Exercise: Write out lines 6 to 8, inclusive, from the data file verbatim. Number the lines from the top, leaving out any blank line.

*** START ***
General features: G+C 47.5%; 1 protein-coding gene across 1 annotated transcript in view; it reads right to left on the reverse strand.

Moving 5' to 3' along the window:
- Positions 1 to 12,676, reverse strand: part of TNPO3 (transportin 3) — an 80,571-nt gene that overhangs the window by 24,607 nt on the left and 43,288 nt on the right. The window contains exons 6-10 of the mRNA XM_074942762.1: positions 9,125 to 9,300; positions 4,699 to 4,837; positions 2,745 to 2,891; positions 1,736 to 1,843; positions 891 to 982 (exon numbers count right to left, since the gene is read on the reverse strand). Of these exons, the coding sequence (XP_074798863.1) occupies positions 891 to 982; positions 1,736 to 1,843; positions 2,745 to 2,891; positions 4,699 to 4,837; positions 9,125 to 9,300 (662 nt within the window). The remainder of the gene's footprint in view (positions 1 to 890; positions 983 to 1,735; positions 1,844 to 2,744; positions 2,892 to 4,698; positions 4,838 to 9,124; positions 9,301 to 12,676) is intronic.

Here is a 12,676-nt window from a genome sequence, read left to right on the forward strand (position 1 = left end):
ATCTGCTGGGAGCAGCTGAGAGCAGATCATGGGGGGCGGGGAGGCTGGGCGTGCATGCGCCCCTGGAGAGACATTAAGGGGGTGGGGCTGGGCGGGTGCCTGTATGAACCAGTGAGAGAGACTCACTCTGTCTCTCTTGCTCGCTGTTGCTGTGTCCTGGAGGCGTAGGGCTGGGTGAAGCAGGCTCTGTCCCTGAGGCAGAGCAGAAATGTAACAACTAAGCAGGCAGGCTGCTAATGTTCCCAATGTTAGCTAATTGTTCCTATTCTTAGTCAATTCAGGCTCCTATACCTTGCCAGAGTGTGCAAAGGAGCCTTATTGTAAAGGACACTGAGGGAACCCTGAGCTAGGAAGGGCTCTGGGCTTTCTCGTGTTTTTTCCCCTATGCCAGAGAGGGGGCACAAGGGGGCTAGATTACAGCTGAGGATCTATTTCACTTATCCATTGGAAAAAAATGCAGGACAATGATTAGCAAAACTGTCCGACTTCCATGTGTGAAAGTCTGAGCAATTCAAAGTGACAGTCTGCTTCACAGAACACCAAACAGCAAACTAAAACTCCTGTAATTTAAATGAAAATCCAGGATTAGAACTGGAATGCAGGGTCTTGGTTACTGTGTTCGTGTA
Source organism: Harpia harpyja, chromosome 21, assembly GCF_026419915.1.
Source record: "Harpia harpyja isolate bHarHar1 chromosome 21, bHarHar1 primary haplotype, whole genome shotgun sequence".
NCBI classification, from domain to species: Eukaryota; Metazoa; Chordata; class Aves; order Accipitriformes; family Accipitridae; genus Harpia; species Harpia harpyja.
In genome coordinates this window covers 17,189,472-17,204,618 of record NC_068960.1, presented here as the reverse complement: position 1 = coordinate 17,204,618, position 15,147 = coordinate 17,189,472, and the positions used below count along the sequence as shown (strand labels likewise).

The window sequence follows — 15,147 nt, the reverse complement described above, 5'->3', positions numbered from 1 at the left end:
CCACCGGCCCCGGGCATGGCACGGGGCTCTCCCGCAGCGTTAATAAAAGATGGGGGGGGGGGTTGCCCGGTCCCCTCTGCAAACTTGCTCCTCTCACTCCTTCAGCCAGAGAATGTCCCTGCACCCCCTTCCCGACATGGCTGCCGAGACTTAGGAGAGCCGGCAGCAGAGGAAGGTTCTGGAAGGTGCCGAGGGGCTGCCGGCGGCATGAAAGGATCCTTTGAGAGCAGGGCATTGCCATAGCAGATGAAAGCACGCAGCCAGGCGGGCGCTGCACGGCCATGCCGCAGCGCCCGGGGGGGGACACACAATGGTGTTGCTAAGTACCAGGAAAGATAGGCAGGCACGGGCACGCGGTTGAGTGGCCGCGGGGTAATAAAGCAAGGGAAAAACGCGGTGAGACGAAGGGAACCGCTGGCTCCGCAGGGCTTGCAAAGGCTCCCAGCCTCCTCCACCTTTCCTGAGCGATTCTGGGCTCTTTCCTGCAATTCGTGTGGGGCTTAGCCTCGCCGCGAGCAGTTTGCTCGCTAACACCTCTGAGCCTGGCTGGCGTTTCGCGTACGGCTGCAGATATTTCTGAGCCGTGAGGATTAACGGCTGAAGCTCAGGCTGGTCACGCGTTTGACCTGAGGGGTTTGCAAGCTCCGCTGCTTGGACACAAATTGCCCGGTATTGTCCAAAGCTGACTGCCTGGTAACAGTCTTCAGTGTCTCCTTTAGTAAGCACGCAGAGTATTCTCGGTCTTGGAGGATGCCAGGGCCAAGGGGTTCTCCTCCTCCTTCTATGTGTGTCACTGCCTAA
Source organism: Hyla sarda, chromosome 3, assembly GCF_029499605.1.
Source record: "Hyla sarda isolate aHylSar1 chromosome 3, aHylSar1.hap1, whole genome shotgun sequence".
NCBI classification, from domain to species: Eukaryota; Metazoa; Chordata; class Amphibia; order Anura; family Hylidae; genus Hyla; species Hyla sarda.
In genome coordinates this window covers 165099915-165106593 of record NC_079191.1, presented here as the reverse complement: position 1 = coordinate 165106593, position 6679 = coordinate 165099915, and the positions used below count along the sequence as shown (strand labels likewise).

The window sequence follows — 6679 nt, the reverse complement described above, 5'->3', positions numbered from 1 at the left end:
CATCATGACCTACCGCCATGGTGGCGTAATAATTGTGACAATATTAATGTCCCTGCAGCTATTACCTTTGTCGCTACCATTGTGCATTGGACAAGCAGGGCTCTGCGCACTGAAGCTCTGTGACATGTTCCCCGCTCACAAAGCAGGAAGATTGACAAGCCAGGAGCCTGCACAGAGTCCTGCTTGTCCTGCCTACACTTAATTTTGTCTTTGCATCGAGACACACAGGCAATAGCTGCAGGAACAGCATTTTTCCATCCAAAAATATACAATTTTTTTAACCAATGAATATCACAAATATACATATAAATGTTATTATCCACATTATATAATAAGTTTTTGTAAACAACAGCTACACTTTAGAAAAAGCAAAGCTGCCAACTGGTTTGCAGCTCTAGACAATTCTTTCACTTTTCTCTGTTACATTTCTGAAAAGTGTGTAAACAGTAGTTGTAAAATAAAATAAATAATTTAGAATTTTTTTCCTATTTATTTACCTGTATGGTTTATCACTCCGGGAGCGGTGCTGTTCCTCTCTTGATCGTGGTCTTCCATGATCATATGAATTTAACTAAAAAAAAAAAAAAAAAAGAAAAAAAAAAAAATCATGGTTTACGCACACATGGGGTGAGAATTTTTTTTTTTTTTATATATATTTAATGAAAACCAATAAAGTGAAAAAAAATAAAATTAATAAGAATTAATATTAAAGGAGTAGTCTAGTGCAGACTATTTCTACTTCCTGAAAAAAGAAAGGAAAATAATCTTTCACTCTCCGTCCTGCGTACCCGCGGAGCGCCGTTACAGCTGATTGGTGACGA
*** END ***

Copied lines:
Source organism: Harpia harpyja, chromosome 21, assembly GCF_026419915.1.
Source record: "Harpia harpyja isolate bHarHar1 chromosome 21, bHarHar1 primary haplotype, whole genome shotgun sequence".
NCBI classification, from domain to species: Eukaryota; Metazoa; Chordata; class Aves; order Accipitriformes; family Accipitridae; genus Harpia; species Harpia harpyja.